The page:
Willamette Industries workers protest Weyerhaeuser invasion

By DON McINTOSH, Staff Reporter

Stepping out of town cars and cabs onto Southwest Park Avenue in Portland, Willamette Industries stockholders in business suits scaled a short flight of stairs to enter the Portland Art Museum, a windowless former Masonic lodge, site of the company's momentous June 7 annual meeting.

But first they had to pass a gauntlet of picket signs, borne not only by Willamette's union workers but by its office workers and middle management, united in opposing a long-running hostile takeover bid by Weyerhaeuser Corp. When Weyerhaeuser chief executive officer Steven Rogel arrived, flanked by a phalanx of over a dozen corporate assistants, the protesters greeted him with boos and shouts of "Go away."

At the annual meeting, stockholders voted on whether to approve three Weyerhaeuser nominees for seats on Willamette's nine-member board of directors. Weyerhaeuser declared it had enough votes, but Willamette insisted the vote was too close to call. The results won't be available until a vote-tallying company issues a report later this month.

If Weyerhaeuser wins, it would still be one annual meeting away from having a majority on the board; yet, management of both companies portrayed the June 7 vote as a referendum on the takeover. If Weyerhaeuser loses the vote, it has pledged to withdraw its hostile takeover offer; if it wins, Willamette management may negotiate a surrender.

Willamette Industries, based in Portland, is the world's seventh-largest forest products company, with $4.6 billion in annual sales, 105 mills in the U.S., France, Ireland and Mexico, and 1.7 million acres of forestland in the United States.

Weyerhaeuser, based in Federal Way, Wash., is the world's third largest forest products company, with $16 billion in annual sales, operations in 17 countries, and 47,000 employees.

For three years, Willamette management has rejected a Weyerhaeuser takeover bid, and seven months ago Weyerhaeuser took its offer directly to the shareholders, with an offer to buy them out at $50 a share.

Willamette chief executive officer Duane McDougall predicts a takeover would lead to the loss of 500 jobs at Willamette's Portland headquarters, with a ripple effect on area law firms, temporary employment agencies, insurance brokers and suppliers of office equipment, industrial materials and machine parts. Oregon would lose one of its two Fortune 500 companies, leaving only Nike as the last major international corporation based in Oregon.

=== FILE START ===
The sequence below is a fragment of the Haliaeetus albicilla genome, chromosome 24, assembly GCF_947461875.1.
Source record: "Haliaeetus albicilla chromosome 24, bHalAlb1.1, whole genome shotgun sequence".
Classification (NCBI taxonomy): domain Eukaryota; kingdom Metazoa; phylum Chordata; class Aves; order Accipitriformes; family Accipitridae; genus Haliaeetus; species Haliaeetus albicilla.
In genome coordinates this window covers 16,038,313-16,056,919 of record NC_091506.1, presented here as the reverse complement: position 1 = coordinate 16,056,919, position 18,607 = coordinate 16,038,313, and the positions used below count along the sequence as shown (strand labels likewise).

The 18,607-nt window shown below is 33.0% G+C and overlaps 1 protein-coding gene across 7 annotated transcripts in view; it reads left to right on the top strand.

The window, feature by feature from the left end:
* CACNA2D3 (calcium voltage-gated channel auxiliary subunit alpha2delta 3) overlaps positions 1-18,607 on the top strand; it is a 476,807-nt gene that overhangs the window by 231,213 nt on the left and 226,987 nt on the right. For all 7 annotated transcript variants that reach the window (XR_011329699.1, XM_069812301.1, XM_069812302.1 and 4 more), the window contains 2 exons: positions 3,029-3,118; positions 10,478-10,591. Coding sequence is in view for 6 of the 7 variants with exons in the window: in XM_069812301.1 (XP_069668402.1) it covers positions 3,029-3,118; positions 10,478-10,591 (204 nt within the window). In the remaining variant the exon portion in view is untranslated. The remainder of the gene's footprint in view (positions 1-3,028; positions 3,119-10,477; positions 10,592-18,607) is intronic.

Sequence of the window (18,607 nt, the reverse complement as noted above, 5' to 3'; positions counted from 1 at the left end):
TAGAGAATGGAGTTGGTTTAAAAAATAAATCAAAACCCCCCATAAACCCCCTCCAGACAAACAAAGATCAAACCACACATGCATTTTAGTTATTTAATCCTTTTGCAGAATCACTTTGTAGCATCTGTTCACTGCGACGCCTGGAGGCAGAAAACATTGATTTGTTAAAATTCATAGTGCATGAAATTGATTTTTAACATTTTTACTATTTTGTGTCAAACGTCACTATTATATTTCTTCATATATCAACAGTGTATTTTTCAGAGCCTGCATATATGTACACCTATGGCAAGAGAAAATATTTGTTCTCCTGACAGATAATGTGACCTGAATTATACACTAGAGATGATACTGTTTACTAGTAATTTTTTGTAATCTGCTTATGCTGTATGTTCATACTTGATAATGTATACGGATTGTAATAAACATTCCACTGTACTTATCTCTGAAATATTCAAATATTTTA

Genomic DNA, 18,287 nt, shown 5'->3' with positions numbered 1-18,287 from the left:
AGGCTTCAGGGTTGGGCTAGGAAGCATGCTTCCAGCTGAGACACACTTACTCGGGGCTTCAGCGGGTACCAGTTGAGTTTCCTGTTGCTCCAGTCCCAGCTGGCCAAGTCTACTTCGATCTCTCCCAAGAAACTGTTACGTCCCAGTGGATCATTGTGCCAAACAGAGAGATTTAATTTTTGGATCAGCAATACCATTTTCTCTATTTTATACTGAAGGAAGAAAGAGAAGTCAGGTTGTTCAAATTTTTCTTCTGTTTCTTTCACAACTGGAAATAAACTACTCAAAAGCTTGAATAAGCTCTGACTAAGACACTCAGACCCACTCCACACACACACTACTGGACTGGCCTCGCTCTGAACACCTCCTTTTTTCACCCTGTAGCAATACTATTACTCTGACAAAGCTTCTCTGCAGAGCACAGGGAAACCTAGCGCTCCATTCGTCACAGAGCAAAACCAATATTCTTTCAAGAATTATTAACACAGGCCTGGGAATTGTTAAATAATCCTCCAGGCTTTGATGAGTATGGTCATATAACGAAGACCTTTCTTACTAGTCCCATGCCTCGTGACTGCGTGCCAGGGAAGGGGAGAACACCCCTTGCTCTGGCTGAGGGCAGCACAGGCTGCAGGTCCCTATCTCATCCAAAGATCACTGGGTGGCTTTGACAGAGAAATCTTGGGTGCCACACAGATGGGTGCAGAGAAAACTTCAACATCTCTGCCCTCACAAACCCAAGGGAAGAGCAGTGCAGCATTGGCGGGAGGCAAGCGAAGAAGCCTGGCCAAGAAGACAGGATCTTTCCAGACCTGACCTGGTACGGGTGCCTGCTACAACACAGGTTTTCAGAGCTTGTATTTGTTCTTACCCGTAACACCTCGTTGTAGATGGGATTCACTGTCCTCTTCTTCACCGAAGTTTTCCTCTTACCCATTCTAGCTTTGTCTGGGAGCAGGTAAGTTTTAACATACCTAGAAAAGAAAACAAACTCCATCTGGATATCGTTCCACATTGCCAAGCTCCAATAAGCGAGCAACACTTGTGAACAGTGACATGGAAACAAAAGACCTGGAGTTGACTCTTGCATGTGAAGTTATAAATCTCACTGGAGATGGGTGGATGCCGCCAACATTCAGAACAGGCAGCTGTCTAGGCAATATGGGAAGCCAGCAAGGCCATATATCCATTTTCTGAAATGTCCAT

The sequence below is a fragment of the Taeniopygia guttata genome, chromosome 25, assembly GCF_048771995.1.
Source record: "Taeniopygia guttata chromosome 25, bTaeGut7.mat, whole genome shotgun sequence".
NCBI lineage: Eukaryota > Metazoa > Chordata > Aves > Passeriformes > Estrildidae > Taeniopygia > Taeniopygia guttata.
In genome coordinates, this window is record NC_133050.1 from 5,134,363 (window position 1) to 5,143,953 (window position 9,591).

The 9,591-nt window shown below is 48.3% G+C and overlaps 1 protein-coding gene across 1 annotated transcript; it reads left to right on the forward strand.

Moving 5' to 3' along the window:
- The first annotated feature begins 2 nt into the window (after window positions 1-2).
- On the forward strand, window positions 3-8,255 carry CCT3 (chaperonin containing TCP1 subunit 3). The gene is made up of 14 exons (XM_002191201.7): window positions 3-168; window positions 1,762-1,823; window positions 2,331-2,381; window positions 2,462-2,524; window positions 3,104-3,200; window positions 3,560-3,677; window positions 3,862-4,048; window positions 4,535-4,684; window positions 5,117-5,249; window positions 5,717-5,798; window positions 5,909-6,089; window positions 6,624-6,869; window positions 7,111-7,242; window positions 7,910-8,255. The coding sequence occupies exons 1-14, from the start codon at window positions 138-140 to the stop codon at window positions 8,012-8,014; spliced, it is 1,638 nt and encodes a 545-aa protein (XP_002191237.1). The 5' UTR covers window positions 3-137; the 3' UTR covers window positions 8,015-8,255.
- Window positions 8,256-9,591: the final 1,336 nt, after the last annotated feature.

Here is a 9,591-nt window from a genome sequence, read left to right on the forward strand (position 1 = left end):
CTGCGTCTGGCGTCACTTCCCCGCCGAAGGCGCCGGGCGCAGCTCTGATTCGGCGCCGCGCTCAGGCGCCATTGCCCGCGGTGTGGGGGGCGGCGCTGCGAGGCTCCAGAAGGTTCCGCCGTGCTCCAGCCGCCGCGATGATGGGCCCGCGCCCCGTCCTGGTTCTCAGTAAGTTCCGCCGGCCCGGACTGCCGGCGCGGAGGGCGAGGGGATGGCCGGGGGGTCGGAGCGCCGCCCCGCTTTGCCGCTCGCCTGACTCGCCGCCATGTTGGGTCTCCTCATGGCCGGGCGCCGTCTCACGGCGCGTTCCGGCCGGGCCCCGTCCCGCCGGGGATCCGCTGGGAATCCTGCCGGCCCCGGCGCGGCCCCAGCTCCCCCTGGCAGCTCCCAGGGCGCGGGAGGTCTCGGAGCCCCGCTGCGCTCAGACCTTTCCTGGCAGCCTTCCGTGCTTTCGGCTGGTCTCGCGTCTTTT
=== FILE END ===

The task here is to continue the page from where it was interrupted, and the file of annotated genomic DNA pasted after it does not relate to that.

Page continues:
The Association of Western Pulp and Paper Workers (AWPPW) has a collective bargaining history with both companies, and it favors Willamette in the merger dispute.

The union has been able to negotiate much better deals at Willamette. Don Gregor, president of AWPPW Local 3, said his members at Willamette's Albany, Ore., paper mill earn $2 to $4 an hour more than their Weyerhaeuser counterparts, for the same work and level of experience.

Six months ago, AWPPW was picketing at Willamette headquarters in protest of the company's refusal to offer union workers a 401(k) retirement plan. The company relented, with the result that union workers at three facilities in Louisiana and Tennessee represented by the Steelworkers Union and the Paper, Allied-Industrial, Chemical and Energy Workers International Union (PACE) now enjoy a 401(k) as well as a traditional defined benefit plan.

Weyerhaeuser, on the other hand, earned a fresh batch of union bitterness June 1 when it announced nearly 300 layoffs following a three-and-a-half week strike by 1,300 pulp and paper workers at mills in Springfield and North Bend, Ore., and Longview and Cosmopolis, Wash. AWPPW members approved a new contract May 31 after receiving assurances that no layoffs were planned. They were set to discuss return-to-work schedules the following day, but instead were told of the layoffs (140 at Springfield and 95 at Longview) because of "poor market conditions."

"We think it signals that the 'New Weyerhaeuser' is a ruthless, untrustworthy company," said AWPPW President Len Roberts.

Across the street from the Willamette board meeting, a dozen and a half of the laid-off Springfield workers held vigil behind a banner that read "Willamette Industries: Guess what's in store for you."

"Their word's no good," said Bert Henderson, president of AWPPW Local 677, which represents workers at the Weyerhaeuser Springfield mill. Henderson and others wore baseball caps reading "Whorehauser," with an upraised middle finger in place of the company's tree logo. Henderson said his laid-off co-workers, who were earning on average $22 an hour, don't know if they'll ever be recalled.

Larry Morgan, area representative for AWPPW in Oregon and Idaho, predicted that the layoffs at Longview and Springfield will be only the tip of the iceberg if the buyout of Willamette succeeds.

June 15, 2001 issue

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